July 5, 2020

It’s Christ in the Psalms week four. We’ll be in Psalm 104. In this ongoing series, we’ve gone psalm-by-psalm through about ten psalms per year, dating back to Psalm 1 eight years ago.

Our artwork for Psalm 104 is black and white photography by John Forney. See the piece and read about the art and artist here. To learn more about the weekly Christ in the Psalms artwork pieces and see them all (they go back as far as Psalm 41!), click here.

Here’s how you can prepare for this Sunday, July 5.

1. Read our text, Psalm 104.

See passage

Bless the Lord, O my soul!
O Lord my God, you are very great!
You are clothed with splendor and majesty,
covering Yourself with light as with a garment,
stretching out the heavens like a tent.
He lays the beams of His chambers on the waters;
He makes the clouds His chariot;
He rides on the wings of the wind;
He makes His messengers winds,
His ministers a flaming fire.

He set the earth on its foundations,
so that it should never be moved.
You covered it with the deep as with a garment;
the waters stood above the mountains.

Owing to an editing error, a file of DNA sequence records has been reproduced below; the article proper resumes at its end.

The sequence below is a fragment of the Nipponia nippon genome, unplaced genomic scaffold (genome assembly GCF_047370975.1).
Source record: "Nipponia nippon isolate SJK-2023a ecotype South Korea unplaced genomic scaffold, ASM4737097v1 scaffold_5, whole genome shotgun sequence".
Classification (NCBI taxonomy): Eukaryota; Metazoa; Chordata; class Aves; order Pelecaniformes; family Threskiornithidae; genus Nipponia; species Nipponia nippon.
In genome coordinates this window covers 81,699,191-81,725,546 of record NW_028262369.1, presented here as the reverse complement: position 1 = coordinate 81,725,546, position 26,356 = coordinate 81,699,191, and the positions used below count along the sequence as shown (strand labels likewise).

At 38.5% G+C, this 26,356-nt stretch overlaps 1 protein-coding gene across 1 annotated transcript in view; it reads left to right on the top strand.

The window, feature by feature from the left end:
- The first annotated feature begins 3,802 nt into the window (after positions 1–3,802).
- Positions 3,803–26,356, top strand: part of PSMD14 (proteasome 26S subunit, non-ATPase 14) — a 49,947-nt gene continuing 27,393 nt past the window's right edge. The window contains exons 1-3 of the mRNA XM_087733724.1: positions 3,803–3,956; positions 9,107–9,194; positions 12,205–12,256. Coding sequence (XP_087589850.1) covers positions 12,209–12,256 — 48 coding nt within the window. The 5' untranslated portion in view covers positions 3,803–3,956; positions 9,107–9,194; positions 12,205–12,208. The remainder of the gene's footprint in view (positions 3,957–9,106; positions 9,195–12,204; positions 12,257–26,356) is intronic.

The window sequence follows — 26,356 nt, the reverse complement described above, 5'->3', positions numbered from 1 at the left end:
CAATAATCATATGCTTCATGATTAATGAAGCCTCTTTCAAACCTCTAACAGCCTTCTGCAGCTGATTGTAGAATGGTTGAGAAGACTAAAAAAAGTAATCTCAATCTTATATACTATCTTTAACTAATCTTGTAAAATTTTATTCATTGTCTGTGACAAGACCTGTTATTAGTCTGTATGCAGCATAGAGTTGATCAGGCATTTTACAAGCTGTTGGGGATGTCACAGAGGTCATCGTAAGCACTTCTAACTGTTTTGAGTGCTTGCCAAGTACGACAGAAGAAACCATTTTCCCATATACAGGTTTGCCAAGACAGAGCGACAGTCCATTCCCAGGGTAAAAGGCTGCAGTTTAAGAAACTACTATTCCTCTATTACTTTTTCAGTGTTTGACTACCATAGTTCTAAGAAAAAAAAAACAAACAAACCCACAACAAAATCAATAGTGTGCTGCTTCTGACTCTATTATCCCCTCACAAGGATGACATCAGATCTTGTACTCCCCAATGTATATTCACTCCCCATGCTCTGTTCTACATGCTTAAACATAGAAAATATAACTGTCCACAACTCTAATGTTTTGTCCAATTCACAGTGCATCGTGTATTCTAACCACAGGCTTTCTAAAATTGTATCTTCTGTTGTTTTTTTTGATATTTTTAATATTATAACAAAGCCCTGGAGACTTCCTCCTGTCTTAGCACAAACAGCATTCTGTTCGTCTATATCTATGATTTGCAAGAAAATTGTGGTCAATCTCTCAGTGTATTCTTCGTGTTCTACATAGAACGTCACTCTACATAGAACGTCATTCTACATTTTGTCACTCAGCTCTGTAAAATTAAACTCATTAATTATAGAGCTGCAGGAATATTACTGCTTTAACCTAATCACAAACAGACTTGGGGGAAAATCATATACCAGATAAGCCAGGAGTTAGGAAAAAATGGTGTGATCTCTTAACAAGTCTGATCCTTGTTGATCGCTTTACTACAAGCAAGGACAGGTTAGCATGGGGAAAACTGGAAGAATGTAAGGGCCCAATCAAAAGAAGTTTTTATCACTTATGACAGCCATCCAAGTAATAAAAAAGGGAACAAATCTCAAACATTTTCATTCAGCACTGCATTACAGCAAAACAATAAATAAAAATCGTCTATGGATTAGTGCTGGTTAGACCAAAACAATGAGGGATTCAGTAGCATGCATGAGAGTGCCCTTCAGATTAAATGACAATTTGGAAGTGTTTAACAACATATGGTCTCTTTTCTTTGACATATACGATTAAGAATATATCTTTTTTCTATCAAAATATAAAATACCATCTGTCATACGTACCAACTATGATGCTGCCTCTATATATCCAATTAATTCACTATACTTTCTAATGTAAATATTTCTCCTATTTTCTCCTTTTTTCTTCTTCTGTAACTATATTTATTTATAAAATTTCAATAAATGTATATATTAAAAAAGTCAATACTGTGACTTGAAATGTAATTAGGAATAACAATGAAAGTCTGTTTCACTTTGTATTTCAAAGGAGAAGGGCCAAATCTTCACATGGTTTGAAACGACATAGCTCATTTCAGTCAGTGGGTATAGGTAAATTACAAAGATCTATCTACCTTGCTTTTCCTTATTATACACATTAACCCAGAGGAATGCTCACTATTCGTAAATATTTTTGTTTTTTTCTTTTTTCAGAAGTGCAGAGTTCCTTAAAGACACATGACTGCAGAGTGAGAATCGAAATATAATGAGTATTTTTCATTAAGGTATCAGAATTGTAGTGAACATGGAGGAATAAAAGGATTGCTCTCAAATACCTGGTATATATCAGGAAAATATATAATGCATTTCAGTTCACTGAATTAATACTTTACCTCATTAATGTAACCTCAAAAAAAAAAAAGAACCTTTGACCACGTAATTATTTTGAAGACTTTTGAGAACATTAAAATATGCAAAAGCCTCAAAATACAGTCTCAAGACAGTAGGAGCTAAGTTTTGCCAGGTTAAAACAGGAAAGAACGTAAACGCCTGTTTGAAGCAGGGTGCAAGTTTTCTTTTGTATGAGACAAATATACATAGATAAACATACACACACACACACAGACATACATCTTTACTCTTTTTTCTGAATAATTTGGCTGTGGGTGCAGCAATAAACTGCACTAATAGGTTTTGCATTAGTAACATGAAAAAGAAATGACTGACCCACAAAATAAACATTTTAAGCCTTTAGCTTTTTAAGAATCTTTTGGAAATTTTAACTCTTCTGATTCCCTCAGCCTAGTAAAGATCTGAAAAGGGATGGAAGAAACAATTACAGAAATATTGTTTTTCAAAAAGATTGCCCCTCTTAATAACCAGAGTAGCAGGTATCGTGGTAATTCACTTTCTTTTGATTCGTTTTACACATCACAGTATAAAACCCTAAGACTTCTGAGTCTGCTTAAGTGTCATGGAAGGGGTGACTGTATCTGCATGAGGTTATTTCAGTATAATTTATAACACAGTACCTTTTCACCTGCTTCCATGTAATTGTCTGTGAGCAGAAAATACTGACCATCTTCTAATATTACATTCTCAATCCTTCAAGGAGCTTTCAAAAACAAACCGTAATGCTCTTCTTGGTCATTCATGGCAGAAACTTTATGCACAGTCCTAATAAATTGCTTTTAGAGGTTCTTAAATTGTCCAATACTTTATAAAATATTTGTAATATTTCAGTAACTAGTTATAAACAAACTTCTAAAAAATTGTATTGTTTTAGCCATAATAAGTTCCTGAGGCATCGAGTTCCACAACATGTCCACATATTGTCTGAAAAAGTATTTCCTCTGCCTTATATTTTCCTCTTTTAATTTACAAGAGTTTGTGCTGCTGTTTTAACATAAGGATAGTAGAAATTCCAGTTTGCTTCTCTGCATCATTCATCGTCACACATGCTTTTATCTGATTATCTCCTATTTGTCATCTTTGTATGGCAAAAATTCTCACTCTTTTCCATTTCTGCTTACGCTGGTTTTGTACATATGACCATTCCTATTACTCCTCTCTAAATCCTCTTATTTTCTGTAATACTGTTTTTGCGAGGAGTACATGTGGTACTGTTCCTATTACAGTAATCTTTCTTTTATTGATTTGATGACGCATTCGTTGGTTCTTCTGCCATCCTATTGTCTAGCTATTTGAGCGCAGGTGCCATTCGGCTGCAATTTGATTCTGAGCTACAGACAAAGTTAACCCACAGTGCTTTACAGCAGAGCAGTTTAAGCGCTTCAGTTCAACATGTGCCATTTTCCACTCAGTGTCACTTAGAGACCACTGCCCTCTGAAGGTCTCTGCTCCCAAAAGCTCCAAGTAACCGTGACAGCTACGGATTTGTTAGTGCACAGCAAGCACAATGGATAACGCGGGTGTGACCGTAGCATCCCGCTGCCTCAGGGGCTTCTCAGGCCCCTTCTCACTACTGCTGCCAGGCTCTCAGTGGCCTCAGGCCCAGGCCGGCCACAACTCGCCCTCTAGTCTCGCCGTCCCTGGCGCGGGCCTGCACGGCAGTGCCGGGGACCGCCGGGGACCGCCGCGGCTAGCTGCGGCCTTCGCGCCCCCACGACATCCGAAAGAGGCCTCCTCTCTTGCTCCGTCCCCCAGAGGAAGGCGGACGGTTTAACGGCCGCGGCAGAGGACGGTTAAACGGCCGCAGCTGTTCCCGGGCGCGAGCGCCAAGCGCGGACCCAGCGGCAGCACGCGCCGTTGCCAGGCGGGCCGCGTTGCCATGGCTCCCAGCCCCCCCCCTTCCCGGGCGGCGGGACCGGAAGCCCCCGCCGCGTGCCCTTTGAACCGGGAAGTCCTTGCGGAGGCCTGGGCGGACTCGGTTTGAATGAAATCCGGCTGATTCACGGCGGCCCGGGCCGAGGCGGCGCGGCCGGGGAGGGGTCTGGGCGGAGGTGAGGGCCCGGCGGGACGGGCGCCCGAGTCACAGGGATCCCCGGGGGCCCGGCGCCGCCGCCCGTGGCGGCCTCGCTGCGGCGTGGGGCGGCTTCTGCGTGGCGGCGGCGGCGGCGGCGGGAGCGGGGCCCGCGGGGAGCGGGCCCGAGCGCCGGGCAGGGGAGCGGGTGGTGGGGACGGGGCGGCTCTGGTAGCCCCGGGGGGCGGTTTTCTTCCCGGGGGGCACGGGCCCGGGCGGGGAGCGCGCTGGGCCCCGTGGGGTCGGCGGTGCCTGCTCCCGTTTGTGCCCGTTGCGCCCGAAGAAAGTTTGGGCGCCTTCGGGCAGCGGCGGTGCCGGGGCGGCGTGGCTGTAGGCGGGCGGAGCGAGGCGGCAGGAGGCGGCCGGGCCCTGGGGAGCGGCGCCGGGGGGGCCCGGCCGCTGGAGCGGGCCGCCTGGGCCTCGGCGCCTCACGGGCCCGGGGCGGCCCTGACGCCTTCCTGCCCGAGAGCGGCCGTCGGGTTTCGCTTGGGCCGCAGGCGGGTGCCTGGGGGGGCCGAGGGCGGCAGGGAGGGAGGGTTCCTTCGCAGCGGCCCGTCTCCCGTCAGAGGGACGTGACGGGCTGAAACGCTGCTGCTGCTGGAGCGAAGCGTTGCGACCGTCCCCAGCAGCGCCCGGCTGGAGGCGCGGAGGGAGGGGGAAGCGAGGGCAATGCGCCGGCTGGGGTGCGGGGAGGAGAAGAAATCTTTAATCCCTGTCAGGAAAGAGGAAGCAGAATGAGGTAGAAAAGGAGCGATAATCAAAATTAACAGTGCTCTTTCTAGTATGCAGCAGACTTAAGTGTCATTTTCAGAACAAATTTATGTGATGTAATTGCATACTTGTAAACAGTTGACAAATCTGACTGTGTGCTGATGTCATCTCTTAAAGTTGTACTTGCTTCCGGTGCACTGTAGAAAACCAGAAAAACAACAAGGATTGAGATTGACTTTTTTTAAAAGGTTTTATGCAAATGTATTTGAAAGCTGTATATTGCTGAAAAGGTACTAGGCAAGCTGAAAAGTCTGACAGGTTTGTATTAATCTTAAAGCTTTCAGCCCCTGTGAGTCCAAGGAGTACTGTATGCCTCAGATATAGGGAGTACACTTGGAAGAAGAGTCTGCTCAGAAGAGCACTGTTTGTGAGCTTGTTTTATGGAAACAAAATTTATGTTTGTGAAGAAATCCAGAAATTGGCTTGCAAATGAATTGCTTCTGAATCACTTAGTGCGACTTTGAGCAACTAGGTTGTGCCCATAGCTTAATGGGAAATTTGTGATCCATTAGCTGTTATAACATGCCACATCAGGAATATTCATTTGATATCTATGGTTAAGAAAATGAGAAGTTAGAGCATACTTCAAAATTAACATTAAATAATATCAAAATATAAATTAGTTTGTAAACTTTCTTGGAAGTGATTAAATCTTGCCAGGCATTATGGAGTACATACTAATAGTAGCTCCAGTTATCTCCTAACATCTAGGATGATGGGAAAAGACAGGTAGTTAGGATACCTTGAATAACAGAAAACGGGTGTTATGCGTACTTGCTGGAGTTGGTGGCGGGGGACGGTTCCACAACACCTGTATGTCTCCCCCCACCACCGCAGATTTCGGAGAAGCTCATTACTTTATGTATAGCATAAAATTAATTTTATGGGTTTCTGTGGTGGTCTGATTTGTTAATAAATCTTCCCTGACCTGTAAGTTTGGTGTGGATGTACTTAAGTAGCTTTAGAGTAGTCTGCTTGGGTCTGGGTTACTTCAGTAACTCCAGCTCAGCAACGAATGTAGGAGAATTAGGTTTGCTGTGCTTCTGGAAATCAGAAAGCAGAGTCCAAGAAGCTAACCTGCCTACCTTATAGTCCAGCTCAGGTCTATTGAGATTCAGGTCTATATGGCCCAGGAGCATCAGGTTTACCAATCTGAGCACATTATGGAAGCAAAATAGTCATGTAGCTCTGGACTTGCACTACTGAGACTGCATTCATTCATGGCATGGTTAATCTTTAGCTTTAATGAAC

At your rebuke they fled;
at the sound of Your thunder they took to flight.
The mountains rose, the valleys sank down
to the place that You appointed for them.
You set a boundary that they may not pass,
so that they might not again cover the earth.

You make springs gush forth in the valleys;
they flow between the hills;
they give drink to every beast of the field;
the wild donkeys quench their thirst.
Beside them the birds of the heavens dwell;
they sing among the branches.
From Your lofty abode You water the mountains;
the earth is satisfied with the fruit of Your work.

You cause the grass to grow for the livestock
and plants for man to cultivate,
that he may bring forth food from the earth
and wine to gladden the heart of man,
oil to make his face shine
and bread to strengthen man’s heart.

The trees of the Lord are watered abundantly,
the cedars of Lebanon that He planted.
In them the birds build their nests;
the stork has her home in the fir trees.
The high mountains are for the wild goats;
the rocks are a refuge for the rock badgers.

He made the moon to mark the seasons;
the sun knows its time for setting.
You make darkness, and it is night,
when all the beasts of the forest creep about.
The young lions roar for their prey,
seeking their food from God.
When the sun rises, they steal away
and lie down in their dens.
Man goes out to his work
and to his labor until the evening.

O Lord, how manifold are Your works!
In wisdom have You made them all;
the earth is full of Your creatures.
Here is the sea, great and wide,
which teems with creatures innumerable,
living things both small and great.
There go the ships,
and Leviathan, which You formed to play in it.

These all look to You,
to give them their food in due season.
When Yu give it to them, they gather it up;
when You open your hand, they are filled with good things.
When you hide Your face, they are dismayed;
when You take away their breath, they die
and return to their dust.